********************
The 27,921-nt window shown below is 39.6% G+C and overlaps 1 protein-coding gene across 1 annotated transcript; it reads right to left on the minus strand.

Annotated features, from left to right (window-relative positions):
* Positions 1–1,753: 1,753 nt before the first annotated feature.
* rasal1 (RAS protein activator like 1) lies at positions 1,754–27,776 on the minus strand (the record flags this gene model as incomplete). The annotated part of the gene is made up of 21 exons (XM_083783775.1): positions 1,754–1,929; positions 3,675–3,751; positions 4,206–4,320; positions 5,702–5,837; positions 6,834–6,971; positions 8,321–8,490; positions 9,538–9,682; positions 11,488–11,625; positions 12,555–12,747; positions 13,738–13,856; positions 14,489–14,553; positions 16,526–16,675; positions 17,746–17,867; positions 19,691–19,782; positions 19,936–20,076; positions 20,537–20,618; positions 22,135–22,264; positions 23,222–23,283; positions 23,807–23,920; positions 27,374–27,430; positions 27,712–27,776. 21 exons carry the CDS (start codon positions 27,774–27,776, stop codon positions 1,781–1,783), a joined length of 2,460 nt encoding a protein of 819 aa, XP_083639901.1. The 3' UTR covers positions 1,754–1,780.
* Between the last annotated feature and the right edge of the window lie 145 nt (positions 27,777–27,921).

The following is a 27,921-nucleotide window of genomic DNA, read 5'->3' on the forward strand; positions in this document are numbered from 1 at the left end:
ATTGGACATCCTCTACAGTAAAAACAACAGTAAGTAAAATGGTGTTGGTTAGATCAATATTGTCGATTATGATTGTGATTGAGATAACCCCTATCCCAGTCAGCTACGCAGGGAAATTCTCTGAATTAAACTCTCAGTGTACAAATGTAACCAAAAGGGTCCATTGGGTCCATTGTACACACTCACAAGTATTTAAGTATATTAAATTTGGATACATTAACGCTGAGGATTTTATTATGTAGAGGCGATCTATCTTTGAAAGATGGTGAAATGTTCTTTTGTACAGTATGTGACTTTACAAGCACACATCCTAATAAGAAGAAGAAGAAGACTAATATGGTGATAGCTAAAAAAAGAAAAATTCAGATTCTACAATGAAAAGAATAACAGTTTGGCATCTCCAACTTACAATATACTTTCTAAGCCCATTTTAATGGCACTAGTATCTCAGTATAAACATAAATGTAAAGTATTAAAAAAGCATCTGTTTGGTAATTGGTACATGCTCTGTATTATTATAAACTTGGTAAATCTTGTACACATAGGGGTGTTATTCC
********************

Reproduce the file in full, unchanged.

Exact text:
The 27,921-nt window shown below is 39.6% G+C and overlaps 1 protein-coding gene across 1 annotated transcript; it reads right to left on the minus strand.

Annotated features, from left to right (window-relative positions):
* Positions 1–1,753: 1,753 nt before the first annotated feature.
* rasal1 (RAS protein activator like 1) lies at positions 1,754–27,776 on the minus strand (the record flags this gene model as incomplete). The annotated part of the gene is made up of 21 exons (XM_083783775.1): positions 1,754–1,929; positions 3,675–3,751; positions 4,206–4,320; positions 5,702–5,837; positions 6,834–6,971; positions 8,321–8,490; positions 9,538–9,682; positions 11,488–11,625; positions 12,555–12,747; positions 13,738–13,856; positions 14,489–14,553; positions 16,526–16,675; positions 17,746–17,867; positions 19,691–19,782; positions 19,936–20,076; positions 20,537–20,618; positions 22,135–22,264; positions 23,222–23,283; positions 23,807–23,920; positions 27,374–27,430; positions 27,712–27,776. 21 exons carry the CDS (start codon positions 27,774–27,776, stop codon positions 1,781–1,783), a joined length of 2,460 nt encoding a protein of 819 aa, XP_083639901.1. The 3' UTR covers positions 1,754–1,780.
* Between the last annotated feature and the right edge of the window lie 145 nt (positions 27,777–27,921).

The following is a 27,921-nucleotide window of genomic DNA, read 5'->3' on the forward strand; positions in this document are numbered from 1 at the left end:
ATTGGACATCCTCTACAGTAAAAACAACAGTAAGTAAAATGGTGTTGGTTAGATCAATATTGTCGATTATGATTGTGATTGAGATAACCCCTATCCCAGTCAGCTACGCAGGGAAATTCTCTGAATTAAACTCTCAGTGTACAAATGTAACCAAAAGGGTCCATTGGGTCCATTGTACACACTCACAAGTATTTAAGTATATTAAATTTGGATACATTAACGCTGAGGATTTTATTATGTAGAGGCGATCTATCTTTGAAAGATGGTGAAATGTTCTTTTGTACAGTATGTGACTTTACAAGCACACATCCTAATAAGAAGAAGAAGAAGACTAATATGGTGATAGCTAAAAAAAGAAAAATTCAGATTCTACAATGAAAAGAATAACAGTTTGGCATCTCCAACTTACAATATACTTTCTAAGCCCATTTTAATGGCACTAGTATCTCAGTATAAACATAAATGTAAAGTATTAAAAAAGCATCTGTTTGGTAATTGGTACATGCTCTGTATTATTATAAACTTGGTAAATCTTGTACACATAGGGGTGTTATTCC